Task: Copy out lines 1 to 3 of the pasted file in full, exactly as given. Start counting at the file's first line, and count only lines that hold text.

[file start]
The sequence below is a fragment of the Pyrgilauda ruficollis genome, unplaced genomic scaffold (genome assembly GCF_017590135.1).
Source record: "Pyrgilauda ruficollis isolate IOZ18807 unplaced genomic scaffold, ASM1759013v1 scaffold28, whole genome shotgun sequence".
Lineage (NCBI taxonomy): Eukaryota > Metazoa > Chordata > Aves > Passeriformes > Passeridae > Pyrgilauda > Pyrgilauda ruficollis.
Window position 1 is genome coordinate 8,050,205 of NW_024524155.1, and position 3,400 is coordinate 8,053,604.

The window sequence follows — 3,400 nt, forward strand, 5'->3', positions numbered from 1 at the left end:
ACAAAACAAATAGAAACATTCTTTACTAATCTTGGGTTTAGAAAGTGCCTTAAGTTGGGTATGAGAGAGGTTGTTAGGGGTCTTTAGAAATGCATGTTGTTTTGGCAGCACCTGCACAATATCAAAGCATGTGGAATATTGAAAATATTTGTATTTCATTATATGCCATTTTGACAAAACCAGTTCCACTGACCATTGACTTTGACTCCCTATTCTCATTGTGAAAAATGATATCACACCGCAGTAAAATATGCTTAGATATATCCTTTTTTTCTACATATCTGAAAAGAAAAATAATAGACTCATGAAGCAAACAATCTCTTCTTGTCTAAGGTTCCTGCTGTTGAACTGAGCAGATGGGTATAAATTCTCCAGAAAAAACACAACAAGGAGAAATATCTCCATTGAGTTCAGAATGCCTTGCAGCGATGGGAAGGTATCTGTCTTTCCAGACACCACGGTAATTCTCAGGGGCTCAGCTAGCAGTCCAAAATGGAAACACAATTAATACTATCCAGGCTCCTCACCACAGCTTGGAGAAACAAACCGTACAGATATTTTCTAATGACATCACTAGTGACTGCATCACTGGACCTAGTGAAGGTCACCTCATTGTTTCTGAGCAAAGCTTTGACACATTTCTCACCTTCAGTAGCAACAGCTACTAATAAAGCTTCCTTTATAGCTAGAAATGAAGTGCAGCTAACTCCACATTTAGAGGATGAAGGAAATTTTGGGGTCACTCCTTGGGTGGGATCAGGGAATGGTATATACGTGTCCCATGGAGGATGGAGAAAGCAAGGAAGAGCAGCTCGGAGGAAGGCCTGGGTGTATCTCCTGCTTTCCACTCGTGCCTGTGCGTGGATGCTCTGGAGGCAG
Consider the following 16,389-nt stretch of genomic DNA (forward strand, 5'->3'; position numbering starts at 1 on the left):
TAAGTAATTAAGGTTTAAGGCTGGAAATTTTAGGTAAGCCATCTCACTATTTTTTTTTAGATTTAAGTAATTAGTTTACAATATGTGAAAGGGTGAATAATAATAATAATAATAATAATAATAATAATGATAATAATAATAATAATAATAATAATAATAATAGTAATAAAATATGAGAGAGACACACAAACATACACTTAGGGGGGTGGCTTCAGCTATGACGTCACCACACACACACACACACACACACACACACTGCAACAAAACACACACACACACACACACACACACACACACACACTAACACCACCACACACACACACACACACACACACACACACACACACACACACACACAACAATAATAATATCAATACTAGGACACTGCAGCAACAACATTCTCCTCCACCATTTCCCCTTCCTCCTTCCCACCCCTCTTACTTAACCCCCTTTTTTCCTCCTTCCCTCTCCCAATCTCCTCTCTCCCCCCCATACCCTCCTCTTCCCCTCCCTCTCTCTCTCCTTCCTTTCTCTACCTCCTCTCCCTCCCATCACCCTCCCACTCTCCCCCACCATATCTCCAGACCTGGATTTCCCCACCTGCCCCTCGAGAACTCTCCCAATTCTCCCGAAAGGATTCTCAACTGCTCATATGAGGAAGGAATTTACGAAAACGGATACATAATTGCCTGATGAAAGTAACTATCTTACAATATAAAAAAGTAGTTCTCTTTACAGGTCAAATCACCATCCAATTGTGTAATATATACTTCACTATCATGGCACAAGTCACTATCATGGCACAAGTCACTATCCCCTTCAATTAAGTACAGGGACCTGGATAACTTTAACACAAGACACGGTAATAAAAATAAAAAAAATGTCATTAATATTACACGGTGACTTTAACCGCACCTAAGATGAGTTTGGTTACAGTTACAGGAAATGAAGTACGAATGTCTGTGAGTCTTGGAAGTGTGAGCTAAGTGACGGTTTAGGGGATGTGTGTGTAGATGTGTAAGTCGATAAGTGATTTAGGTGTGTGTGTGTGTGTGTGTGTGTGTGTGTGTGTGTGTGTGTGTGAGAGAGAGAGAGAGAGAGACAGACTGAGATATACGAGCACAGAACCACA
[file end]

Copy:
The sequence below is a fragment of the Pyrgilauda ruficollis genome, unplaced genomic scaffold (genome assembly GCF_017590135.1).
Source record: "Pyrgilauda ruficollis isolate IOZ18807 unplaced genomic scaffold, ASM1759013v1 scaffold28, whole genome shotgun sequence".
Lineage (NCBI taxonomy): Eukaryota > Metazoa > Chordata > Aves > Passeriformes > Passeridae > Pyrgilauda > Pyrgilauda ruficollis.